Those beliefs were pretty prevalent throughout the upper echelons of the city of London during much of the 1980s. I started work at the Bank of England in 1984, aged just 16, and by 1989 I’d worked my way up to assistant to the Editor of The Old Lady magazine (basically a secretarial role to the Editor – me and him were the total staff), which was an in-house rag written for and by Bank staff and Bank pensioners. It would secure some pretty impressive interviews with banking folk who were happy to talk to the magazine and not the proper press.
It also meant the editor and I (if it was deemed suitable) would occasionally attend early afternoon little drinkie-poos with the upper set of the Bank.
So, in 1989 I was preparing to leave the Bank after working there five years. I was a dopey 21 year old really and realised banking wasn't for me and I aimed to return to school/poly. I’d handed in my notice and was keen to leave and I think it was my last week, possibly my last day.
By this time a Chris Oti had joined the Bank of England. He had found deserving fame as a fantastic winger with the England rugby team. His impressive efforts against Ireland the previous year led to the song "Swing Low, Sweet Chariot" being sung and its since become the team's anthem. Anyways, I'm standing with my boss and a couple of other chinless wonders in the ground-floor bar of Kings Arms Yard (a restaurant/cafe/bar building up an alleyway at the rear of the Bank) and the then deputy governor Sir George Blunden – who for my money was dead ringer for a Blofeld clone out of the Bond movies. They were chattering about sport and various banking types and some wag joked about the arrival of Oti and whether he could be put on the Bank of England’s own rugby team as a ringer and perhaps it’d mean there’d be more trophies in the sporting cabinet at Roehampton.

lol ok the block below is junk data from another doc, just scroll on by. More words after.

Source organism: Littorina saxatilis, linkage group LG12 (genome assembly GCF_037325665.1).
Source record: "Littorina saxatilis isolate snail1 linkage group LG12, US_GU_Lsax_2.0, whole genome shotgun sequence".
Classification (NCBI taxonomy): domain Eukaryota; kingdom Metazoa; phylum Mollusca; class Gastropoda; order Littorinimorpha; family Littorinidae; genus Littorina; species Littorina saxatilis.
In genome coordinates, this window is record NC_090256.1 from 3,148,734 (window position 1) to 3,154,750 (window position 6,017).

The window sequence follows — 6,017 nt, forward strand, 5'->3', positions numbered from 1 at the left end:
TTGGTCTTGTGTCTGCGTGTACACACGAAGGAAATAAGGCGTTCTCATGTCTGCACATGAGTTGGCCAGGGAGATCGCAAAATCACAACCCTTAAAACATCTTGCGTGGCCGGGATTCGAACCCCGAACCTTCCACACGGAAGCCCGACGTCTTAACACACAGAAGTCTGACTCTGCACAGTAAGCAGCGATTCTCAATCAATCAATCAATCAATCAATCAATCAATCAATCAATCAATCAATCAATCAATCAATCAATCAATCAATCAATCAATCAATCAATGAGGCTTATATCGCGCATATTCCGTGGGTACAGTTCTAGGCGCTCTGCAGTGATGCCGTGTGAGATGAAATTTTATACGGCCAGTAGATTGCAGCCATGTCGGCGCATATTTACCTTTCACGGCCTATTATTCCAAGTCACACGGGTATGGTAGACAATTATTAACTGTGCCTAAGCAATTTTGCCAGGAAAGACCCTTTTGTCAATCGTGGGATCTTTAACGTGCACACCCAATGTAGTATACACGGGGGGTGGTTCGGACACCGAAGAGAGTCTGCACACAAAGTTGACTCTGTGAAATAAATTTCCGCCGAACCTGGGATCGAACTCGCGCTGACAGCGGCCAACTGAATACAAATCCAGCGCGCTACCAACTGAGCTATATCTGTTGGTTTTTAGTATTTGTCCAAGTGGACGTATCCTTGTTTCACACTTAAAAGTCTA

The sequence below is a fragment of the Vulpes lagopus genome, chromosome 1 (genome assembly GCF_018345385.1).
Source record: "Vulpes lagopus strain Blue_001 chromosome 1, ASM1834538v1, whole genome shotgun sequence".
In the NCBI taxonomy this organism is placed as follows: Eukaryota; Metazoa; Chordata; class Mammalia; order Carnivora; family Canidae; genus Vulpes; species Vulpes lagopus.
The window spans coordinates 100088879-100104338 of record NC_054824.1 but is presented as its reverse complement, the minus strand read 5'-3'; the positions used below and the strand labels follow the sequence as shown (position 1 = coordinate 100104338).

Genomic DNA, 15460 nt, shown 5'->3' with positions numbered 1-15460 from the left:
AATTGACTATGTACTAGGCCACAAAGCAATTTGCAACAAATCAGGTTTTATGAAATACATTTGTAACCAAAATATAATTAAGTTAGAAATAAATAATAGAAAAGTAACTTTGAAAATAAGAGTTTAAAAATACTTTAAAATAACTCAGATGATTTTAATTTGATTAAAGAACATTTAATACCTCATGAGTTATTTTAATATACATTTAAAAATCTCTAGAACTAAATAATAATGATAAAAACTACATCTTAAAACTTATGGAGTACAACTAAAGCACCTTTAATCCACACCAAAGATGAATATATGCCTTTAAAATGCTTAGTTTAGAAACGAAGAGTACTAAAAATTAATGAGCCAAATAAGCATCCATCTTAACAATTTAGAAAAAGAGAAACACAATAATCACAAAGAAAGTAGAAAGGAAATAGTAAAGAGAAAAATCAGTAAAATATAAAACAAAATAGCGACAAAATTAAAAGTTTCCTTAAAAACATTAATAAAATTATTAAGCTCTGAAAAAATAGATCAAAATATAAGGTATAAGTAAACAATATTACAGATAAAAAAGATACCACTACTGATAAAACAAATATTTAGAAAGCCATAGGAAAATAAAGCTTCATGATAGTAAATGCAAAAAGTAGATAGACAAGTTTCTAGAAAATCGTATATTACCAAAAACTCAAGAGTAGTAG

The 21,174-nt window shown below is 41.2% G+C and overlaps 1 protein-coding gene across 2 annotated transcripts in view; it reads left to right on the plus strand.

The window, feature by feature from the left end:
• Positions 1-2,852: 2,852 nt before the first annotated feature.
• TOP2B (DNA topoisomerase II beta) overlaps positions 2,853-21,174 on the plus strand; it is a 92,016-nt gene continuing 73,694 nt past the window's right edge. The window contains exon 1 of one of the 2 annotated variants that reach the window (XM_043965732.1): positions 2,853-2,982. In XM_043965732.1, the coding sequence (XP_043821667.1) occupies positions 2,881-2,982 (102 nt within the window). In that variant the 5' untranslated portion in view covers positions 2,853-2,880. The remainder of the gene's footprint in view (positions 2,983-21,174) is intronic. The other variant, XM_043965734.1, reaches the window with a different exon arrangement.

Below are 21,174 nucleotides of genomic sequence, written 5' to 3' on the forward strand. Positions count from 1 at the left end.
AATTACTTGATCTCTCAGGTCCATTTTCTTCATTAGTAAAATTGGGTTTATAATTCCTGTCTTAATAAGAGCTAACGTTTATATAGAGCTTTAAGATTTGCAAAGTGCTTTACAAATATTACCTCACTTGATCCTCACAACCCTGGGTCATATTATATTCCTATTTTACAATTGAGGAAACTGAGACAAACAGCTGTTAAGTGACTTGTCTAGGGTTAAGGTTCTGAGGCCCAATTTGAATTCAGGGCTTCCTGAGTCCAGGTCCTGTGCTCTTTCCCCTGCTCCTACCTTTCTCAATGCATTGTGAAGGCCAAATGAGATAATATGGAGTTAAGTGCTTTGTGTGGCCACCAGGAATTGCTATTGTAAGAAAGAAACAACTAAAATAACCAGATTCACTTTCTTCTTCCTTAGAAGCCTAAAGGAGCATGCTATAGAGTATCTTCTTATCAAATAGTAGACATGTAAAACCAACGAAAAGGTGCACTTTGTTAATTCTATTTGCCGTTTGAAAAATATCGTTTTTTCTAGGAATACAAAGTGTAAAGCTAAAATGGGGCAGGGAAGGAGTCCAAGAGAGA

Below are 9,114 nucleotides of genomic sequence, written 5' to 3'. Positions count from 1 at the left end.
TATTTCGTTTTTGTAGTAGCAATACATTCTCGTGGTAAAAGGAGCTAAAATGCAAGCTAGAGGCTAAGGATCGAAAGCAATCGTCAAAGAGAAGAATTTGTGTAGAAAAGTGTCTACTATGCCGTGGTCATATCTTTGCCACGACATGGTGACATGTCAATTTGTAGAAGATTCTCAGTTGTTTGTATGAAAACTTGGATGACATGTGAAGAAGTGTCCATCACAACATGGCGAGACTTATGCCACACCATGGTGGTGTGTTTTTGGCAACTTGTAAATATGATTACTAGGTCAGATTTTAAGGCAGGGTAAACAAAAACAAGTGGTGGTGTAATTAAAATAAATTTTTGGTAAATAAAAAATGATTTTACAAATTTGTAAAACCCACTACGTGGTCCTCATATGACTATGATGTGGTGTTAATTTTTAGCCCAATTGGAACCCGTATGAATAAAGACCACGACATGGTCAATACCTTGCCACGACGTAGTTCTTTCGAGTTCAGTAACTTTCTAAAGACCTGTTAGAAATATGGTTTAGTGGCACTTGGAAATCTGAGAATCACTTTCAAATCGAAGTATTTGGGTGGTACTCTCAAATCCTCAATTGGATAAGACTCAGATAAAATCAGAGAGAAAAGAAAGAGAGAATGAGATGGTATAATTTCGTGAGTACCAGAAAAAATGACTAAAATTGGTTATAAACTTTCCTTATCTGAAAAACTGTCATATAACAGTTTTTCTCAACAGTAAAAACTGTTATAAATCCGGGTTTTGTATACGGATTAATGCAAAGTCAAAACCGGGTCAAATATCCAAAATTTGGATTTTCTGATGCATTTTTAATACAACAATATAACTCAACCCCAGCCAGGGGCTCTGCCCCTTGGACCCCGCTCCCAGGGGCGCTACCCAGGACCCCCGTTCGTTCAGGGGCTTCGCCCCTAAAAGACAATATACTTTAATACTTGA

I wasn’t really listening, although I’d watched the match, knew Oti was a bloody fast runner and that he was black.
Then I heard Blunden say something very close to “well, I suppose we have to let these nignogs in eventually”.
Now, for me, I remember blinking suddenly and thinking “Sorry? did I just hear that… did he say nignogs…? What? Did he just say they have to ‘let them in eventually’? Fucking what?” and then looking at the other three or four suits standing there with wine glasses in their hands. And they were doing that nervous laughter thing people who are unsure of how to respond. Or they were really laughing that chinless wonder laugh when they find something amusing. And I remember standing there thinking “do I say something? Do I say something in front of my editor boss who wants to keep his job and I’m leaving soon and well, did I really hear him say nignogs, about Chris Oti, who is frankly a fecking legend?”
I didn’t laugh along. My face must’ve been rather blank by comparison to their smiles and I looked at this Blofeld-looking bloke and thought “you’re the fucking deputy governor and you’ve just said that about a great English rugby player and one of your newest employees…”
So as they continued their chat about rugby and banking, I nodded to my boss and left.
Never told anyone for fear I’d never be believed and because I’d have my arse sued off me.
Sorry Chris.